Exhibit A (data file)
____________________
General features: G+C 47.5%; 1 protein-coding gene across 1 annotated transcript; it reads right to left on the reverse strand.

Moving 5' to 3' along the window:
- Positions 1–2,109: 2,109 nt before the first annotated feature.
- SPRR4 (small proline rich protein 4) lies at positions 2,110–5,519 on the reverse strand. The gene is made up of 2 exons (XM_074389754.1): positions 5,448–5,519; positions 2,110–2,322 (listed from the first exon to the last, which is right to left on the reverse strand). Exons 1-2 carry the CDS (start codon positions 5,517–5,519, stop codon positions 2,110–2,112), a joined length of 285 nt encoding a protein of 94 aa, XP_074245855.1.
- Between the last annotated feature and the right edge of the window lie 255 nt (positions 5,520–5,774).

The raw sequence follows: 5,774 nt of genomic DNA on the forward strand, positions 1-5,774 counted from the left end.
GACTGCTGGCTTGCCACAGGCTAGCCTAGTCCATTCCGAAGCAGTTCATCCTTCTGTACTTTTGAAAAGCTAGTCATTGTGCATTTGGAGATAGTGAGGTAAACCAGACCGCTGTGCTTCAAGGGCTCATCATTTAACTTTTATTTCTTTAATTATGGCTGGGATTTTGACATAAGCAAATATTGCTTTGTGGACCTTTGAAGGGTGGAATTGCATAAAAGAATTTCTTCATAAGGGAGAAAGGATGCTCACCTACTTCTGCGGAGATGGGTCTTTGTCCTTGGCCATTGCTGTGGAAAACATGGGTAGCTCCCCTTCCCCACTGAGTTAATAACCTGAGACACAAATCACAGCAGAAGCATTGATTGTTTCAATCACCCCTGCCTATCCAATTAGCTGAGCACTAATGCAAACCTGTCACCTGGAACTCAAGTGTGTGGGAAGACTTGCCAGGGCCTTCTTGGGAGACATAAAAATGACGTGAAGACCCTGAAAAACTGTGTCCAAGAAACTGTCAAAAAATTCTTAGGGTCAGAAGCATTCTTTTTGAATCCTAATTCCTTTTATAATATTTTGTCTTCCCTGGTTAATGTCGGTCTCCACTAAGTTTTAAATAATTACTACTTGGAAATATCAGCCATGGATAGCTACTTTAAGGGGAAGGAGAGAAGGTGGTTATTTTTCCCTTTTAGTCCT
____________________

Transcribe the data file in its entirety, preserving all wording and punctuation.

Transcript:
General features: G+C 47.5%; 1 protein-coding gene across 1 annotated transcript; it reads right to left on the reverse strand.

Moving 5' to 3' along the window:
- Positions 1–2,109: 2,109 nt before the first annotated feature.
- SPRR4 (small proline rich protein 4) lies at positions 2,110–5,519 on the reverse strand. The gene is made up of 2 exons (XM_074389754.1): positions 5,448–5,519; positions 2,110–2,322 (listed from the first exon to the last, which is right to left on the reverse strand). Exons 1-2 carry the CDS (start codon positions 5,517–5,519, stop codon positions 2,110–2,112), a joined length of 285 nt encoding a protein of 94 aa, XP_074245855.1.
- Between the last annotated feature and the right edge of the window lie 255 nt (positions 5,520–5,774).

The raw sequence follows: 5,774 nt of genomic DNA on the forward strand, positions 1-5,774 counted from the left end.
GACTGCTGGCTTGCCACAGGCTAGCCTAGTCCATTCCGAAGCAGTTCATCCTTCTGTACTTTTGAAAAGCTAGTCATTGTGCATTTGGAGATAGTGAGGTAAACCAGACCGCTGTGCTTCAAGGGCTCATCATTTAACTTTTATTTCTTTAATTATGGCTGGGATTTTGACATAAGCAAATATTGCTTTGTGGACCTTTGAAGGGTGGAATTGCATAAAAGAATTTCTTCATAAGGGAGAAAGGATGCTCACCTACTTCTGCGGAGATGGGTCTTTGTCCTTGGCCATTGCTGTGGAAAACATGGGTAGCTCCCCTTCCCCACTGAGTTAATAACCTGAGACACAAATCACAGCAGAAGCATTGATTGTTTCAATCACCCCTGCCTATCCAATTAGCTGAGCACTAATGCAAACCTGTCACCTGGAACTCAAGTGTGTGGGAAGACTTGCCAGGGCCTTCTTGGGAGACATAAAAATGACGTGAAGACCCTGAAAAACTGTGTCCAAGAAACTGTCAAAAAATTCTTAGGGTCAGAAGCATTCTTTTTGAATCCTAATTCCTTTTATAATATTTTGTCTTCCCTGGTTAATGTCGGTCTCCACTAAGTTTTAAATAATTACTACTTGGAAATATCAGCCATGGATAGCTACTTTAAGGGGAAGGAGAGAAGGTGGTTATTTTTCCCTTTTAGTCCT